World Hospice Day
Numerous people die in facilities such as hospitals or nursing homes as they receive care that is not consistent with their wishes. Older adults need to plan and let their caregivers, doctors, or family members know their end-of-life preferences in advance. For example, if an older person wants to die at home, receiving end-of-life care for pain and other symptoms. This person needs to make this known to health care providers and family, it is less likely he or she will die in a hospital receiving unwanted treatments.
If the person is no longer able to make healthcare decisions for themselves, a caregiver or family member may have to make those decisions.
What is hospice care?
Increasingly, people are choosing hospice care at the end of life. Hospice care focuses on the care, comfort, and quality of life of a person with a serious illness who is approaching the end of life. Hospice care provides compassionate care for people in the last phases of incurable disease so that they may live as fully and comfortably as possible. It's a home providing care for the sick or terminally ill. At some point, it may not be possible to cure a serious illness, or a patient may choose not to undergo certain treatments. Hospice is designed for this situation. A patient beginning hospice care needs to understand that his or her illness is not responding to medical attempts to cure it nor is it slowing the disease's progress.
Hospice provides comprehensive comfort care as well as support for the family, but, in hospice, attempts to cure the person's illness are stopped. Hospice is provided for a person with a terminal illness whose doctor believes he or she has six months or less to live if the illness runs its natural course.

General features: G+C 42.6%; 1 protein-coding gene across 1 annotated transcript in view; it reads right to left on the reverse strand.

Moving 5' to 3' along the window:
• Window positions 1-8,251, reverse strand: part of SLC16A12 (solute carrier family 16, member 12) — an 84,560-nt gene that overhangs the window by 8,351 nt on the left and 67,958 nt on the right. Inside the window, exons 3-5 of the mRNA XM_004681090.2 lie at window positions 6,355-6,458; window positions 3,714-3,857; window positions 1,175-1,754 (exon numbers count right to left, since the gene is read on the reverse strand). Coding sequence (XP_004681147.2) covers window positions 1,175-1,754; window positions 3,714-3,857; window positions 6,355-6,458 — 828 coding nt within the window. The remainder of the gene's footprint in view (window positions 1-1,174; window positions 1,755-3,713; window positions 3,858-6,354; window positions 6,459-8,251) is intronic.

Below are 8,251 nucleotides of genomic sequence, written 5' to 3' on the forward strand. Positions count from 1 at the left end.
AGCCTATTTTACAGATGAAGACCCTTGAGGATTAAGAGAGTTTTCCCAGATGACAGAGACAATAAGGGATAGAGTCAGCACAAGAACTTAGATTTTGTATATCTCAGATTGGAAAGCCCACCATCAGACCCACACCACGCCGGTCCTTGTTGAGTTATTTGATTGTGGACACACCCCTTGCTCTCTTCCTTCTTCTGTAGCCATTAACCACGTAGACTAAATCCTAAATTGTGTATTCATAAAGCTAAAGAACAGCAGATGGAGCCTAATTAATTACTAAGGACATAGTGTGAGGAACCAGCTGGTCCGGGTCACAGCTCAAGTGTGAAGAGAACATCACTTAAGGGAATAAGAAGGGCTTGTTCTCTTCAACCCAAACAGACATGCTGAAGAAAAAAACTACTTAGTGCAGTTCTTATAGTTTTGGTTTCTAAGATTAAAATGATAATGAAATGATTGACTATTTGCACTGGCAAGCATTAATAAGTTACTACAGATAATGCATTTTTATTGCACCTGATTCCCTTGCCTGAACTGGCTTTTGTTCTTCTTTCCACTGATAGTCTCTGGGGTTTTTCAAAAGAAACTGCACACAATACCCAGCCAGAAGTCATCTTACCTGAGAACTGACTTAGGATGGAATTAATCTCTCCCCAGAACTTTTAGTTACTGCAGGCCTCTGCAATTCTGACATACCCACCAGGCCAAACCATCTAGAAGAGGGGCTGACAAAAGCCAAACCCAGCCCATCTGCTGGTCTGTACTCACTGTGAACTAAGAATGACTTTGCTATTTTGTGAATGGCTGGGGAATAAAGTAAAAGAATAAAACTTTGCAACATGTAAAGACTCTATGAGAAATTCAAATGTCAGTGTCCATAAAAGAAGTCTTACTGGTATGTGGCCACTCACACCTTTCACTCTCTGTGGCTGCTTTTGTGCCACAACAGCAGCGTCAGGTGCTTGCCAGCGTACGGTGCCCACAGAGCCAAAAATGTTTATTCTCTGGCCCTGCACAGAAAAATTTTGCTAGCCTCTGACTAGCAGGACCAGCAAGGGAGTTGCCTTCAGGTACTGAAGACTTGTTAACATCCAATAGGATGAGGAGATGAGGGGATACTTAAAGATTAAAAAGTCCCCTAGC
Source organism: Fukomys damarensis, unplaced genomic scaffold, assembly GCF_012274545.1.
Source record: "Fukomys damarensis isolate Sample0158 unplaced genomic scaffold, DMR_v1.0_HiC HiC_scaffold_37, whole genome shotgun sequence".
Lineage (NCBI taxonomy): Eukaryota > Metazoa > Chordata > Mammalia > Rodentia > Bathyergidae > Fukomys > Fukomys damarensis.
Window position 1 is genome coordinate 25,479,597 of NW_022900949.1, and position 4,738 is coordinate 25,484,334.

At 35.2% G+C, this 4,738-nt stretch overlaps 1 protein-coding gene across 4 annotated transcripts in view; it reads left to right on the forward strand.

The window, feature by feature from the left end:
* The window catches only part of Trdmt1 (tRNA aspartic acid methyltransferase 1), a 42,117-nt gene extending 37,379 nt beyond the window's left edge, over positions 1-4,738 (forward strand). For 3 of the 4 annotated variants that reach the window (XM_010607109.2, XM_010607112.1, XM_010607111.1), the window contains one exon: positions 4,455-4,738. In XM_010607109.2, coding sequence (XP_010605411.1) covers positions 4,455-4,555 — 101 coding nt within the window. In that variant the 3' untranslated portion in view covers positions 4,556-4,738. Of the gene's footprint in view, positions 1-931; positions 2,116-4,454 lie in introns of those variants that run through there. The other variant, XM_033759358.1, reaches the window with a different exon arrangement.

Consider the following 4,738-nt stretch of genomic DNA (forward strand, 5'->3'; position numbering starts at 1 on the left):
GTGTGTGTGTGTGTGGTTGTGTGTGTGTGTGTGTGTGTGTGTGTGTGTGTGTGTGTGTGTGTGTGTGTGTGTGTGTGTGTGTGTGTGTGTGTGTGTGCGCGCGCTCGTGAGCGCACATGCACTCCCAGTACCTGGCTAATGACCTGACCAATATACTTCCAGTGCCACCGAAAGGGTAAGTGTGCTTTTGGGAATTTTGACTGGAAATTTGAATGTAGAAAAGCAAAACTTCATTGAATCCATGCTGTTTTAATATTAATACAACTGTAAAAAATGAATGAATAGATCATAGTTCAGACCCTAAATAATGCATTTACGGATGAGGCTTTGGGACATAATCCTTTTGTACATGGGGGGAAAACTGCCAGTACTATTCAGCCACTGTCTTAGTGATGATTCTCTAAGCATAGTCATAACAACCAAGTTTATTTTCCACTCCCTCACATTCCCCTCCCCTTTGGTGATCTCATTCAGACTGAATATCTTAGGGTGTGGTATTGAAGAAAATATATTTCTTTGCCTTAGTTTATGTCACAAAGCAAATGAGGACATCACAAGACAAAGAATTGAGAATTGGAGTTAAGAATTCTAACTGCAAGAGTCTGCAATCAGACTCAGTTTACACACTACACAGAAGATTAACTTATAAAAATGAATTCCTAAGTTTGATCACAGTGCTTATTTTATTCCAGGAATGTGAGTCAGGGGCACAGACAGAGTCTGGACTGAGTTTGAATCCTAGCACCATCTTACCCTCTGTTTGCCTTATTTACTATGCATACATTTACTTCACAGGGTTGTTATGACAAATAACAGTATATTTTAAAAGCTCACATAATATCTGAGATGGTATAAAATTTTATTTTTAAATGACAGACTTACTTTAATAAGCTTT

Where is hospice care provided and who provides it?
Hospice care can be offered in two types of settings — at home or in a facility such as a nursing home, hospital, or even in a separate hospice centre.
Hospice care brings together a team of people with special skills — among them nurses, doctors, social workers, spiritual advisors, and trained volunteers. Everyone works together with the person who is dying, the caregiver, and/or the family to provide the medical, emotional, and spiritual support needed.
World Hospice Day is an annual unified day of action to celebrate and support hospice care around the world. It takes place on October 9 intending to improve the quality of life for people affected by serious health problems. Those that have life-limiting illnesses have the right to be cared for in the way that best suits their needs and this holiday emphasizes that.